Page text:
Teargas used to subdue schoolboys protesting Bahraini arrest
Police stormed the Jabreya school in Manama, the nation’s
capital, after students became involved in demonstrations demanding
the release of one of their classmates, 17-year-old Hassan Humidan,
who was arrested on Monday.
Pictures emerged on Twitter of used teargas canisters and stun grenades utilized by police in the dispersal of the protests.
Tensions have escalated in the lead-up to the F1 Grand Prix being held in the country on Sunday. Over 100 people have been arrested. Despite unrest in the country and vocal dissatisfaction from British MPs, F! boss Bernie Ecclestone has confirmed that the event will go ahead.
“There’s no reason why [the race] shouldn’t be [a success],” he told AFP. He was apparently unruffled by Human Rights Watch reports that police in the Gulf state have been rounding up pro-democracy activists, comparing protesters to anti-Thatcher demonstrators.
Bahrain itself has been subject to visibly widespread anti-government protest and instability has rocked the country since the February 2011 uprising, with events in the small nation being described as the ‘forgotten Arab Spring’.
Some 80 people have been killed since, with thousands arrested and imprisoned amid reports of the severe violence employed during the course of the arrests. As of Monday it became illegal to insult the country’s king and national symbols, resulting in five-year jail sentences.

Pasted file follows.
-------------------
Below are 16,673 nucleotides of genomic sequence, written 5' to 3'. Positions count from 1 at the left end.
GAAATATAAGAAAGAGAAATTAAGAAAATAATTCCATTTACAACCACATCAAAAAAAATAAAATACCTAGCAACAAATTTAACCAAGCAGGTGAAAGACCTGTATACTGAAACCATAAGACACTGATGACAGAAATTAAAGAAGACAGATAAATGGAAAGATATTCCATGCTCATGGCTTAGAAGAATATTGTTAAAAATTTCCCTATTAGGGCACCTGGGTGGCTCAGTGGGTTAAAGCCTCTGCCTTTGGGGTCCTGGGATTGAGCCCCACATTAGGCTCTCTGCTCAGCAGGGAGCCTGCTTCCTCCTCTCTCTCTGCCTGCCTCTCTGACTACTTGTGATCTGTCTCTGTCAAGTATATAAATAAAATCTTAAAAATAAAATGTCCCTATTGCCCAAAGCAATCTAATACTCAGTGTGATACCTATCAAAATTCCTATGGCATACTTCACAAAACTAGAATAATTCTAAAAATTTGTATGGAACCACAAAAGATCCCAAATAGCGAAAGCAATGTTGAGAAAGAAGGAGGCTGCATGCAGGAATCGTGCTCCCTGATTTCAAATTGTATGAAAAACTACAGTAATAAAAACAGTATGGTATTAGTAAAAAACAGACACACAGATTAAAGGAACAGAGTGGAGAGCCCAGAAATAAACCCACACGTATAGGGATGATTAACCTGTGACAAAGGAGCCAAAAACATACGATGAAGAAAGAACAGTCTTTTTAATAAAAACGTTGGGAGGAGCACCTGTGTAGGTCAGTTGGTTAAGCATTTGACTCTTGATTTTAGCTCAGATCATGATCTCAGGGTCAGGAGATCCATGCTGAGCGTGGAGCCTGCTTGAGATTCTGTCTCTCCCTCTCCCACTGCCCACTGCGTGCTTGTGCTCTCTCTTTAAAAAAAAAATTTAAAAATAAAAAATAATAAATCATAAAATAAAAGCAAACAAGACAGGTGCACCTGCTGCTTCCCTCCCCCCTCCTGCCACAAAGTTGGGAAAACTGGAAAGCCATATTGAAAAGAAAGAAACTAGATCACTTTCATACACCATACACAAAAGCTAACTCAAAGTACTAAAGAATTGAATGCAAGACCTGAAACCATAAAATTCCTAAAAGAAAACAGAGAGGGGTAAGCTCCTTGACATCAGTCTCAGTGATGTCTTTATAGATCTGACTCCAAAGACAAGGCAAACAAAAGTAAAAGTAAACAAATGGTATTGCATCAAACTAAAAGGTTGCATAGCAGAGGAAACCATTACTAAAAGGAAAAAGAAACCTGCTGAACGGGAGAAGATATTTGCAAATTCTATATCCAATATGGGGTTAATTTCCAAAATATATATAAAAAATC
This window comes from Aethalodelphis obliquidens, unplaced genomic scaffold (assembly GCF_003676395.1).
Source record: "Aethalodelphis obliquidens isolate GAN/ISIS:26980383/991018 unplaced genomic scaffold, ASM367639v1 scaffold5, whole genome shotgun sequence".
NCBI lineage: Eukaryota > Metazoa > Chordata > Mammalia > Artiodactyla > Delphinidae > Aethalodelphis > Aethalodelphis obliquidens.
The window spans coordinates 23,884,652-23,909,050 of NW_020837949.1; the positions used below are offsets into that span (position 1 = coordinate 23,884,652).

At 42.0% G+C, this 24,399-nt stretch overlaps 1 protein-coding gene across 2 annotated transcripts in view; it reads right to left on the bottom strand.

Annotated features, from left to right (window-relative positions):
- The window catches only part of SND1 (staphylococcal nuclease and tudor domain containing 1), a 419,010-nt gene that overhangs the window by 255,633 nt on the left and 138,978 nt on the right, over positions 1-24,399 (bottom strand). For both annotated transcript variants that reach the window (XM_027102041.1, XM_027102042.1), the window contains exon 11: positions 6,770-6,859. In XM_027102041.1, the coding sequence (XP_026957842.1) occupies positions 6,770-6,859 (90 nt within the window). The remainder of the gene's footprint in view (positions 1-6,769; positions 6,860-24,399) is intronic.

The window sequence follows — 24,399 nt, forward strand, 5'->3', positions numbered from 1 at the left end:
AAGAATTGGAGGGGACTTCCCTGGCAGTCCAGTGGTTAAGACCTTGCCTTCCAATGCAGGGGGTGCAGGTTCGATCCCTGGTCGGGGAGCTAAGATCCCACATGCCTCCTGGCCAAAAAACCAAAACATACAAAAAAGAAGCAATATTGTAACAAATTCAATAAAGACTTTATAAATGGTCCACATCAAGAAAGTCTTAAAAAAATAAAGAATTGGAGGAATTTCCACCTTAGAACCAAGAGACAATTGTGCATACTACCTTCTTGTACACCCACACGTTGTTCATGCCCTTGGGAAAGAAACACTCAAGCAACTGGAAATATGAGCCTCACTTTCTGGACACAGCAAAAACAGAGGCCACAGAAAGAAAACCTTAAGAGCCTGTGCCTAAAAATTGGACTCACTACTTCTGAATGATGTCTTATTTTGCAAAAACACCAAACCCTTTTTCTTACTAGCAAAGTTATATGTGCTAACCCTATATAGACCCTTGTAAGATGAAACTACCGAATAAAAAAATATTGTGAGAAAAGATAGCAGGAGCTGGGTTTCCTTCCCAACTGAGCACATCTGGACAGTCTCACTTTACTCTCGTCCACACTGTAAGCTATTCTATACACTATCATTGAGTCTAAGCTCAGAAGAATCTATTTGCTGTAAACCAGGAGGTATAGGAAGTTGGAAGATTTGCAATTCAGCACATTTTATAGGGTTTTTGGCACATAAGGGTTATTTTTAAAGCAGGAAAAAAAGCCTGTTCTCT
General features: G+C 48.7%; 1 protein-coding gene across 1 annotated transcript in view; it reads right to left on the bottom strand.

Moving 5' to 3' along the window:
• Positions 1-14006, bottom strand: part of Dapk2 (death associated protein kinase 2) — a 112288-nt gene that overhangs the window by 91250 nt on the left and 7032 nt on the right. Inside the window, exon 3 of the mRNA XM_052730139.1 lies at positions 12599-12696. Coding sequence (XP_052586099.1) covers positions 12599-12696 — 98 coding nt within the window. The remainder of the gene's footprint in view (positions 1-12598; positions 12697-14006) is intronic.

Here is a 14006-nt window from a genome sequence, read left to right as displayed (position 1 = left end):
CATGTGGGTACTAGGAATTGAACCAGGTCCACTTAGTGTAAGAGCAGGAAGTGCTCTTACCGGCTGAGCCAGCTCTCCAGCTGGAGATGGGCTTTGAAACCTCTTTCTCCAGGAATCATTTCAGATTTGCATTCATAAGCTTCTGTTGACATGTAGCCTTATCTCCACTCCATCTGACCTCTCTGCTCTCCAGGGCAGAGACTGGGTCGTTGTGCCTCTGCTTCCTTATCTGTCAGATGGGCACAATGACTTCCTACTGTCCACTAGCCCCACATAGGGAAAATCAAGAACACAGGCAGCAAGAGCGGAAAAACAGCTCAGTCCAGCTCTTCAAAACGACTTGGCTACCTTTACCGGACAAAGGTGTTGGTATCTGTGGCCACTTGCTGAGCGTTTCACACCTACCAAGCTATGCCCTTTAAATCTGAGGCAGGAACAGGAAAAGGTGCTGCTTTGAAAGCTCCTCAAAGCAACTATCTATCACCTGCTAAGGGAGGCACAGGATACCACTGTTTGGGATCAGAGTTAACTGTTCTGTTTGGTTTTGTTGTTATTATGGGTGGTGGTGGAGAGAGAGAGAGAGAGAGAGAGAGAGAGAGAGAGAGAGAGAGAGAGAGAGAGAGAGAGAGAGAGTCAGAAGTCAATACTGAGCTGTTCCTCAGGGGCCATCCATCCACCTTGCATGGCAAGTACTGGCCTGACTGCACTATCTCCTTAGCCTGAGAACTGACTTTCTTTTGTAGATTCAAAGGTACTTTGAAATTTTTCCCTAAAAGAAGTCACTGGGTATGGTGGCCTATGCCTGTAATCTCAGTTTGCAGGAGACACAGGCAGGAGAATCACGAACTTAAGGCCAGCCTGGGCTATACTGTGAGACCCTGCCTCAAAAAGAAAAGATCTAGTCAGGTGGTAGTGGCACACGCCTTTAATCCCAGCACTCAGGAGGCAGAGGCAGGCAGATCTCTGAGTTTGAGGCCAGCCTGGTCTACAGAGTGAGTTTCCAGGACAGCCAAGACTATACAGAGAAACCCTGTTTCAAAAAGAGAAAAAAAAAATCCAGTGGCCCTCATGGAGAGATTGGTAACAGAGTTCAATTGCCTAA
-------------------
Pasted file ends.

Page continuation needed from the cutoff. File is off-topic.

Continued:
One female Bahraini doctor reported physical and psychological torture, alongside threats of death and rape, to force her to sign a false confession when she was arrested along with 19 others in June 2012.
An underground youth protest movement, known as the February 14 Coalition is currently in the process of embarking on week-long campaign of ‘volcanic flames’ against the regime.
Lawsuit filed against UK Government
Meanwhile, Privacy International, the human rights group, is suing the British government, filing an application for judicial review of Her Majesty’s Revenue and customs (HMRC) on account of its role in allowing the export of advanced surveillance technology that has been used by repressive regimes worldwide, including that of Bahrain, to spy on dissidents.
Privacy International’s lawsuit is over the government’s refusal to say whether it was investigating UK-based Gamma International (GI). GI’s FinFisher software has allegedly been used by some two dozen countries worldwide.
“In the wrong hands, today’s surveillance technologies can have devastating effects, and the public, especially victims targeted by this surveillance, have a right to know what the UK government is doing about it,” said head of research at Privacy International, Eric King.
Among devices being exported include ‘IMSI catchers’, which take on the guise of normal mobile phone masts and can identify phone users and malware, while allowing any interception to remain undetected.
Additionally, Trojan Horse software can allow hackers to remotely activate a telephone’s camera and microphone, allowing covert surveillance.
Human rights groups have repeatedly called for the export of surveillance software to be regulated in the same way as arms.
Germany and Israel have also been found to have been exporting surveillance technology.